A big reason Stoops didn’t want to do a traditional-style drafting of a Blue and White team is because he was running short on players. Jojo Kemp‘s illness and Mikel Horton‘s ankle sprain left the offense with only two running backs, Boom Williams and William Mahone. The run game was limited, but there were also a lot of injured receivers. I’m not going to make a list, but they looked like a different group without guys like Dorian Baker, Ryan Timmons and Alex Montgomery. Stoops liked the efforts from the “watered-down” group, but he believes the receivers will make a huge step forward once the guy return from injury.
Screen Passes Never had a Chance
The fan base never gets more discouraged than a 3rd and long screen because it signals a sense of defeat. Nonetheless, they’re an important part of the Air Raid, an aspect that had been very successful earlier in the Spring. Not today.
The defense sniffed out every screen pass before the quarterback could even attempt to make the throw. The outside linebackers never let their man sneak away, disrupting the rhythm of the offense. Defensive end Farrington Huegenin made more than one great play batting down passes . You can call it bad offense, but it looked more like great defense.
Players that made you say “WOW”
Thaddeus Snodgrass: Snodgrass had a great Spring as an early enrolle, but his lack of physicality in Fall Camp caused the coaches to put a redshirt on him. He’s used that as motivation, not allowing DBs to dictate his deep routes. He caught two of the most impressive passes of the day, deep balls over 30-yards. With a couple of outside receivers out with injury, Snodgrass has took advantage of his opportunities today.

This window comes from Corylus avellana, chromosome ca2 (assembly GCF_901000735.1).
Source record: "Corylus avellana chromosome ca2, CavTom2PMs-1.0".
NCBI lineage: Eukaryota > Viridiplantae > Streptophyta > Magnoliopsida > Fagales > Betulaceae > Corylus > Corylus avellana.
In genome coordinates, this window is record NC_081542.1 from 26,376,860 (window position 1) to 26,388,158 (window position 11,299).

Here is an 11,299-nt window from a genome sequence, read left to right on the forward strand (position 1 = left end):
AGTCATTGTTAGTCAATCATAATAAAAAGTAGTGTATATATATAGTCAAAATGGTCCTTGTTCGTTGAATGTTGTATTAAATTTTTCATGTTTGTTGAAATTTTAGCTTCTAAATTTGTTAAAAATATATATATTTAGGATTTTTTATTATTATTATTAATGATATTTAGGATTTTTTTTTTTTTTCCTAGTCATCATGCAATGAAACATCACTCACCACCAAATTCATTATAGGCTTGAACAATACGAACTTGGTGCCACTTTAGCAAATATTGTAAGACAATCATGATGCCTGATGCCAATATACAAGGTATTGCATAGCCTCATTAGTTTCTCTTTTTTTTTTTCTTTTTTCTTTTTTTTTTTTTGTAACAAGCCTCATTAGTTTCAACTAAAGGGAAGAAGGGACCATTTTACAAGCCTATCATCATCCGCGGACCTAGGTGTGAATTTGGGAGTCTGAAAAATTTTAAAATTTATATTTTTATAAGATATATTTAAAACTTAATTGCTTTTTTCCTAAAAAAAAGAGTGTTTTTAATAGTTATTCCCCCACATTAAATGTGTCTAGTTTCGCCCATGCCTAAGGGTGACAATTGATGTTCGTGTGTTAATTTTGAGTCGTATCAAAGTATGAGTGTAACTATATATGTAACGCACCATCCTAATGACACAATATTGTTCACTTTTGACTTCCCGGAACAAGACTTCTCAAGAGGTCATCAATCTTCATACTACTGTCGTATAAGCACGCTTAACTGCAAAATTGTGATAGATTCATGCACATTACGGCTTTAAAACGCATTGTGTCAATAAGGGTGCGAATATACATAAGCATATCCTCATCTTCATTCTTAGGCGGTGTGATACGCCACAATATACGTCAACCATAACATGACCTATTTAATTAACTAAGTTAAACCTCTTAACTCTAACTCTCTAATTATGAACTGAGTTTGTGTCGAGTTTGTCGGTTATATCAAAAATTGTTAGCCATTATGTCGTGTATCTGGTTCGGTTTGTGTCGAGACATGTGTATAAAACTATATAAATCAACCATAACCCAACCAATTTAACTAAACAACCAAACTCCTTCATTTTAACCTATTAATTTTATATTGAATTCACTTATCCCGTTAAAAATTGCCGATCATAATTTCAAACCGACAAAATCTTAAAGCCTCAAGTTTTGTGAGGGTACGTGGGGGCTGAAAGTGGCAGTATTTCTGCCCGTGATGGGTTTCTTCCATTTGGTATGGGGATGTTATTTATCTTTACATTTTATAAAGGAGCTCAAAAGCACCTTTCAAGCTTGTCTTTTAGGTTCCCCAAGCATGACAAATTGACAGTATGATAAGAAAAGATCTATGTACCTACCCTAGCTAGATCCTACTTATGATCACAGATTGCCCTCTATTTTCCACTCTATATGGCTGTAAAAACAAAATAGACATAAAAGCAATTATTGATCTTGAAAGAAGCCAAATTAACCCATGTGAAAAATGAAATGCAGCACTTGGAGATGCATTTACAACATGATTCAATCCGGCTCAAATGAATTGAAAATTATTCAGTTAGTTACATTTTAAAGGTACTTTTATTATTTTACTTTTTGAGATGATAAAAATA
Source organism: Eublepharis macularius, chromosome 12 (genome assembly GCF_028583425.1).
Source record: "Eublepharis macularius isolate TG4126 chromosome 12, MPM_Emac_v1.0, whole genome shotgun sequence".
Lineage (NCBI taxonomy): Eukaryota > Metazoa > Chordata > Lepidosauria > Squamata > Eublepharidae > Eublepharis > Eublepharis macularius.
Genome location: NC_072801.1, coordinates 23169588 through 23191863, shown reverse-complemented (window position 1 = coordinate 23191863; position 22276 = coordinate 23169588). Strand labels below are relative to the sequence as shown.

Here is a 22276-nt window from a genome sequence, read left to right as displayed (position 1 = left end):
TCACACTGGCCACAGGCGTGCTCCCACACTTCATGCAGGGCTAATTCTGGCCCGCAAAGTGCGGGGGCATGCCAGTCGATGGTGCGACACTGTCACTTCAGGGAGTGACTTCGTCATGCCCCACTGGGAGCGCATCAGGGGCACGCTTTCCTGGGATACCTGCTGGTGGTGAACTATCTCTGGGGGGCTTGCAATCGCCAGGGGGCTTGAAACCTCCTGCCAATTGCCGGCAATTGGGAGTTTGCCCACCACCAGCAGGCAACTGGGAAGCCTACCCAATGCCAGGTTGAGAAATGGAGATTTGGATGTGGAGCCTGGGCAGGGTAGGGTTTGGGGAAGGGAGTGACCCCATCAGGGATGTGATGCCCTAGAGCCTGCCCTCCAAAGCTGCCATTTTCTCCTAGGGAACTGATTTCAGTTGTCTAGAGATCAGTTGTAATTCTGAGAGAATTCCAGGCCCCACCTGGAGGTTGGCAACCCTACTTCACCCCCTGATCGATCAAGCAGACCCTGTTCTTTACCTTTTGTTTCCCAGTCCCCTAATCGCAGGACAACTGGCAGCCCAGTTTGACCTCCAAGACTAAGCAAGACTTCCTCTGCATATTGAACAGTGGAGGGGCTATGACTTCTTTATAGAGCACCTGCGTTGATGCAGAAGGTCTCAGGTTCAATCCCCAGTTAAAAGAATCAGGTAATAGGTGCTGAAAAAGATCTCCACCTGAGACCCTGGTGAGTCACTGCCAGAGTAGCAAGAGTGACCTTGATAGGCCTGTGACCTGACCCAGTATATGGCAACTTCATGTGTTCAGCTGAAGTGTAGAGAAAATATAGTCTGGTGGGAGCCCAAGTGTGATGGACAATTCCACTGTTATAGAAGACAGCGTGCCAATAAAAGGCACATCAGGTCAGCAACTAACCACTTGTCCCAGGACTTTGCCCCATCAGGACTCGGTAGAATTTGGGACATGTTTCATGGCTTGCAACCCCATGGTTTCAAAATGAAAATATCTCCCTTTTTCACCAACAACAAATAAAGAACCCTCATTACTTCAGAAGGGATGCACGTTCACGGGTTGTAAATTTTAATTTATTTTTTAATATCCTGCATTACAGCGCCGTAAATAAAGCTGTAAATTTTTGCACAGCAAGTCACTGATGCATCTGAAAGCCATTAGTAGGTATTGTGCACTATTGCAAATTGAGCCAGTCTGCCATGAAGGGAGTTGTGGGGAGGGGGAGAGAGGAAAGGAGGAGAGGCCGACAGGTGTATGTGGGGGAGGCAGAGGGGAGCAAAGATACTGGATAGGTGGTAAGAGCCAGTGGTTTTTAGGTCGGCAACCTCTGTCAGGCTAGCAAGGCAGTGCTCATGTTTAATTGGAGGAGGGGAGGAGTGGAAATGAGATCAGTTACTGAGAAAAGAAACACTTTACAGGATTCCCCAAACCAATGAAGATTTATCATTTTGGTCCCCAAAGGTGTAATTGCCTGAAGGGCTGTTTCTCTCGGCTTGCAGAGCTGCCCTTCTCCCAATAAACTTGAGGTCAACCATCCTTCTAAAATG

Patrick Towles: Comparing him alongside Drew Barker, Pat doesn’t get the quick passes out of his hands quite as fast, but he excelled at everything else. He got “sacked” maybe once, compared to three or four times by Barker; he didn’t turn the ball over once, compared to the two picks and fumbled snap by Barker; and most importantly, Towles converted on third down. After forcing his team to kick field goals the first two drives, the offense started posting touchdowns and never looked back.
Darius West: West had arguably the best hit of the day. After Cameron Fogle broke one tackle on a slant, he was met by West. The booming hit caused Fogle to fumble it, with a recovery by the defense. West will earn some time as strong safety, and more importantly, he’ll put pressure on Marcus McWilson to play more consistent.
Josh Forrest: Forrest was exceptionally great today in pass coverage, picking off the only two interceptions of the day. His height and skill set make it difficult for quarterbacks to complete passes in the middle of the field. Stoops praised him after practice, but said that he still has to be better in the run game, missing a tackle on Boom that went from a 5-yard gain, to a 15-yarder.
Garrett Johnson: Nobody is more exciting to watch after the catch than Juice. He explodes when he gets the ball, requiring his defender to get help to bring him down. He didn’t have as many catches as I would have liked to see, but every time he gets in the middle of the field, there’s a threat for a big play.
Jacob Hyde: When big #66 comes into the game at fullback, just watch him prey on the sour souls that lie ahead. The only thing you can do is laugh when he pancakes his opponent into the dirt.